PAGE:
August 5, 2020
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Government should be less strict about substance laws

By Evan White
Correspondent

As the status of the legality of marijuana and other illegal substances grows and the war on drugs continues, it is important for us as a nation to take a step back and ask ourselves a simple question — Why are all three branches of government so adamant about repressing the exchange of illegal drugs? 

Marijuana legalization is one of the biggest debates in the country right now (Instagram).

The concept of laws and legality is already an arbitrary concept, synthesized by the elevated state of human ingenuity through hundreds of years of industrialization and modernization. As we have seen in the past, the suppression of illegal drugs and pushing forward with the concept of law in this regard has proven fickle. 

One of the earliest examples of substance control by the government was the prohibition era of the 1920s. The prohibition of alcohol throughout the early 20th century was an absolute failure that contributed greatly to the economic ruin of the era. For a significant span of time in American history, marijuana was a legal substance. It was not until the advent of harsh campaigning on the part of the Food and Drug Administration that cannabis became labeled a harmful drug. 

The primary strategy of the FDA was employing racist pseudoscience to justify the barring of weed, associating racial minorities who were perceived as slovenly and a threat to “racial purity” with its use. History has repeated itself.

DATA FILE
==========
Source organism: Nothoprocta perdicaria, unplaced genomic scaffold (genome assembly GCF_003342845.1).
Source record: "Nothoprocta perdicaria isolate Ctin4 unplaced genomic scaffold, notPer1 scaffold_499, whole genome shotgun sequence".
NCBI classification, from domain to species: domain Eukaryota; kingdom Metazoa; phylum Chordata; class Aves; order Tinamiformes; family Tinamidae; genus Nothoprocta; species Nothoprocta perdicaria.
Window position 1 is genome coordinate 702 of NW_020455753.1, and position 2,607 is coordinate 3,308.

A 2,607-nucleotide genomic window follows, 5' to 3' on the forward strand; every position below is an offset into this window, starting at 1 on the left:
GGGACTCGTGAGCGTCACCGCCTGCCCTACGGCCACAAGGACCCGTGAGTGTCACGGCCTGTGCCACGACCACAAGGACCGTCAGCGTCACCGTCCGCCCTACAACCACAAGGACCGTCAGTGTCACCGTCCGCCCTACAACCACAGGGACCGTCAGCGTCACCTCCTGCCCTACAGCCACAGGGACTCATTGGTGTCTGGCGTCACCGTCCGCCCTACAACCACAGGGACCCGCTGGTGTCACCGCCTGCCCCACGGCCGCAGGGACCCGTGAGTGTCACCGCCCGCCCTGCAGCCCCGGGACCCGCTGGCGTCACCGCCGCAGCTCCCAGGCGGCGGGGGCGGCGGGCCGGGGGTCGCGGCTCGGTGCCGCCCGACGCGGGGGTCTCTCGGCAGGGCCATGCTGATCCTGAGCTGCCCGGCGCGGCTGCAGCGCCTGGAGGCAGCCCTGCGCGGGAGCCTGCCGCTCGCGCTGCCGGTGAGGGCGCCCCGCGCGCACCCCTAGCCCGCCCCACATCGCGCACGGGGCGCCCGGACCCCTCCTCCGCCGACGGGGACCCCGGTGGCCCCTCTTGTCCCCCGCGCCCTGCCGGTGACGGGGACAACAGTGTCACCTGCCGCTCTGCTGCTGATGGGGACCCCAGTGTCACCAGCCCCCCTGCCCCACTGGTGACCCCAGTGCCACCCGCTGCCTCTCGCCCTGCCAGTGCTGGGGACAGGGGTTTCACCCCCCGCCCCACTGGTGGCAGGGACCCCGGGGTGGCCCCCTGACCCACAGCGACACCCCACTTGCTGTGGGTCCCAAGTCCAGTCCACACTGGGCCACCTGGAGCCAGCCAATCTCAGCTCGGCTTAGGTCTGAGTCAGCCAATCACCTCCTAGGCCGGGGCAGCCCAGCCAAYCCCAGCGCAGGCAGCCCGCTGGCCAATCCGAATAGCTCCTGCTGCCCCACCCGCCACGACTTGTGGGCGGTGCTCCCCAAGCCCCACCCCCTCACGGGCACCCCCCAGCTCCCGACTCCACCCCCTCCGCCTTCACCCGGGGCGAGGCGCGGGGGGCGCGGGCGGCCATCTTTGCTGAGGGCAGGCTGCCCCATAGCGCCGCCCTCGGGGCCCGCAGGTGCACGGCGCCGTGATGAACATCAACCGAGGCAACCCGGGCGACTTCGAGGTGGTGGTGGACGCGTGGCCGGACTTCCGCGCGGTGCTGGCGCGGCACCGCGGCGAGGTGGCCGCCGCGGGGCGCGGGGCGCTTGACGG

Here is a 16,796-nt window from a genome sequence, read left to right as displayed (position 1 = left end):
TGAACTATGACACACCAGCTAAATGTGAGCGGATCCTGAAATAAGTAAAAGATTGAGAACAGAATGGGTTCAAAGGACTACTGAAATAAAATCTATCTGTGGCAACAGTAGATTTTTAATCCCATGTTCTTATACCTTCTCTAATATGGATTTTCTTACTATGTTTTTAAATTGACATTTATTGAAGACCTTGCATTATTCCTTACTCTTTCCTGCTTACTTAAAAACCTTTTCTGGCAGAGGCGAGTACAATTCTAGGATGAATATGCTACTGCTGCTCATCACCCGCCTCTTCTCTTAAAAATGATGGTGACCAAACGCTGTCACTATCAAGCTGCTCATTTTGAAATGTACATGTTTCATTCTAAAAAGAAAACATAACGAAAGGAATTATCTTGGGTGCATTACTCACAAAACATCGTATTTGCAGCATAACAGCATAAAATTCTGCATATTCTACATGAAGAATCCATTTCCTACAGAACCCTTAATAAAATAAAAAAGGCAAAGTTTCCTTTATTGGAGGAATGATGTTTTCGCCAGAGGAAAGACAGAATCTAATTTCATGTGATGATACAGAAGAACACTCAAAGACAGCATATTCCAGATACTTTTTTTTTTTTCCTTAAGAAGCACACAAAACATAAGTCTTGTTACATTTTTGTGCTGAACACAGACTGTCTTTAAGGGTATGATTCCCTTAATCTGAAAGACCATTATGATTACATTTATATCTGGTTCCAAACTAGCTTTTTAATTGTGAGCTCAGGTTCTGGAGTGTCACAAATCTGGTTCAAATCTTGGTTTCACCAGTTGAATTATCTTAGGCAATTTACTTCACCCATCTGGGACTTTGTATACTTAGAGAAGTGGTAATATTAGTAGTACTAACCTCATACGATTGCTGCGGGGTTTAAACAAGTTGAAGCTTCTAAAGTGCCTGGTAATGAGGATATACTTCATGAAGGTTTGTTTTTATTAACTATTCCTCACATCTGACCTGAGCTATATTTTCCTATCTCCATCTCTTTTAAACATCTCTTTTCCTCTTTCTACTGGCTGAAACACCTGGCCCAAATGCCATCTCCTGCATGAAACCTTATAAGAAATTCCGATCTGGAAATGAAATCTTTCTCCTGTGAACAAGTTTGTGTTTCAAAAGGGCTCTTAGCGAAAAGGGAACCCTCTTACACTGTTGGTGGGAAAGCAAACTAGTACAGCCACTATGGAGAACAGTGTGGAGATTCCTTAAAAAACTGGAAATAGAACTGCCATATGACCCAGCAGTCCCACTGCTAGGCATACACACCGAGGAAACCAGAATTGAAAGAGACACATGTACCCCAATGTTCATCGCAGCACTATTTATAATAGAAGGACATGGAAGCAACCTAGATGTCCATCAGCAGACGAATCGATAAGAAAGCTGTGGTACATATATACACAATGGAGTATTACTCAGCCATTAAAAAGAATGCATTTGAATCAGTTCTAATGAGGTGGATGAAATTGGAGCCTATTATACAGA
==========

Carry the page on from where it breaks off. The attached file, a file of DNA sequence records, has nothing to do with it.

Through the war on drugs and the observable racial profiling seen in incarceration rates for drug charges, the deeply imbedded racism within the government’s views on drug use is portrayed clearly. From this racist lens through which the federal government is viewing the “issue” of drugs, people are overlooking new means to open the economy and create thousands of new jobs through the legalization of all currently illegal substances. 

Such a decision would give leeway to owners of drug manufactories, spaces for rent designed to ensure safe drug use, designers of new and innovative technologies to enhance production and quality of the product being consumed, among other occupations. 

While incarcerating thousands of thinly punishable citizens for what should be insignificant drug charges produces a great amount of income through the means of the corrupt prison system in this country, the opening of this realm of the job market is projected to be even more economically effective than the ongoing strategy.

Additionally capitalizing on opportunities to reduce the 1 percent of all Americans who are in prison is an act of moral progression necessary to take the next steps in social progressivism in the U.S. 

Through high incarceration rates and stigmatization, the use of drugs has become a reverend act in the modern counterculture, leading to historically higher rates of drug use than previous years. 

This change has influenced growing social pressures in groups of adolescents, as well as adults, to “fit in” or partake in a means to defy the government, an increasingly lustered undertaking in modern society that has catalyzed the epidemics of drug addiction we see running rampant in this country. 

While recovery from a substance use disorder is possible, only a 10th of prospective addicts will seek help. By legalizing all currently illegal drugs, not only will we see economic benefits, but greater social stability and reduction of both immanent and contemporary drug epidemics will follow suit in addition.

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